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IBM Wants to Cut Health-Care Paperwork

IBM Corp. Thursday announced a new service designed to cut down on the vast amounts of paperwork created in the nation's health-care system. Big Blue snagged its first client in health insurer Empire Blue Cross and Blue Shield.

The IBM system will use software from Lexington-Mass.-based deNovis that electronically reads statements and rules, automatically making payments to doctors, hospitals and pharmacies. Empire plans to implement the system for its entire network, which has 4.7 million subscribers and 85,000 providers in New York state. Financial terms of the 10-year deal were not disclosed.

IBM claims the new Net-based claims-processing system could help the health-care industry save up to $125 billion by eliminating the vast amount of paperwork it generates.

"This is a model for insurance companies to follow in cutting their administration costs by as much as 50 percent, saving billions of dollars," Russell Ricci, general manager of IBM Global Healthcare, said in a statement. "Reducing skyrocketing administration costs and encouraging wellness and preventive care programs are key elements in holding the line on the nation's $1.4 trillion healthcare bill."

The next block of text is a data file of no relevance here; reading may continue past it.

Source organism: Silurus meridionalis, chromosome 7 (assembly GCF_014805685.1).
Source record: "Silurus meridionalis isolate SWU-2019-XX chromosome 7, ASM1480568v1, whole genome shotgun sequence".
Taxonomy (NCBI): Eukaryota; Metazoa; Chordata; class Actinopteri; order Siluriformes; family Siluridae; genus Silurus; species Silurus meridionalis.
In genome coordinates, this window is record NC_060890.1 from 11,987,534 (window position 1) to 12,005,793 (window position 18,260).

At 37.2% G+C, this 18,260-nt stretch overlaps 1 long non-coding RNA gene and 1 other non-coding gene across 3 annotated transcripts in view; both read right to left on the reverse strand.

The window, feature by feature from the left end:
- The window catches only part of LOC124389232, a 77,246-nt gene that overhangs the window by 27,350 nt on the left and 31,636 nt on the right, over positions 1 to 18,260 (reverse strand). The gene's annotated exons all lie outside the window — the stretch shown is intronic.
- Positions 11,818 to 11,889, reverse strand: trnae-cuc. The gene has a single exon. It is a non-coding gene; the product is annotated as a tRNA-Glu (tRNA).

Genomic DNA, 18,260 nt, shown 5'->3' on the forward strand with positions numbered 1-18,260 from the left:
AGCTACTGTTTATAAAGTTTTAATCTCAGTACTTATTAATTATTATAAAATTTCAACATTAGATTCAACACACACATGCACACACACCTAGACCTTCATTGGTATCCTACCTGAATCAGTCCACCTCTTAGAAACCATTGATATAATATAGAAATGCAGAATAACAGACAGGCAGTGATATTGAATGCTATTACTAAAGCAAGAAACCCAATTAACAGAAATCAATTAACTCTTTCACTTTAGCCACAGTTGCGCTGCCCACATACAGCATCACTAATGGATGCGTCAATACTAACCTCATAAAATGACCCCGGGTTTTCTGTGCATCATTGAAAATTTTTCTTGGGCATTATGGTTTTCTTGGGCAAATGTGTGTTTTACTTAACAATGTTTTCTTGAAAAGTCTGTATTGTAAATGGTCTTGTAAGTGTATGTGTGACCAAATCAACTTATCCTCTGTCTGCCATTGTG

Under its deal with IBM, deNovis will design its transaction-processing software and data warehouse infrastructure to run on IBM platforms, such as WebSphere. IBM will also lend deNovis its marketing and sales muscle to push the technology to health-care companies.

According to deNovis, the company's claims administration software reads forms correctly 95 percent of the time. The company was founded in December 1999 and received over $75 million in its first two rounds of venture funding.

The health-care industry has long tried to cut down on the reams of paperwork that flood the system, mostly to no avail. IBM's health-care unit has targeted the industry, offering its e-business services to mid-sized health insurers, like regional Blue Cross and Blue Shield companies.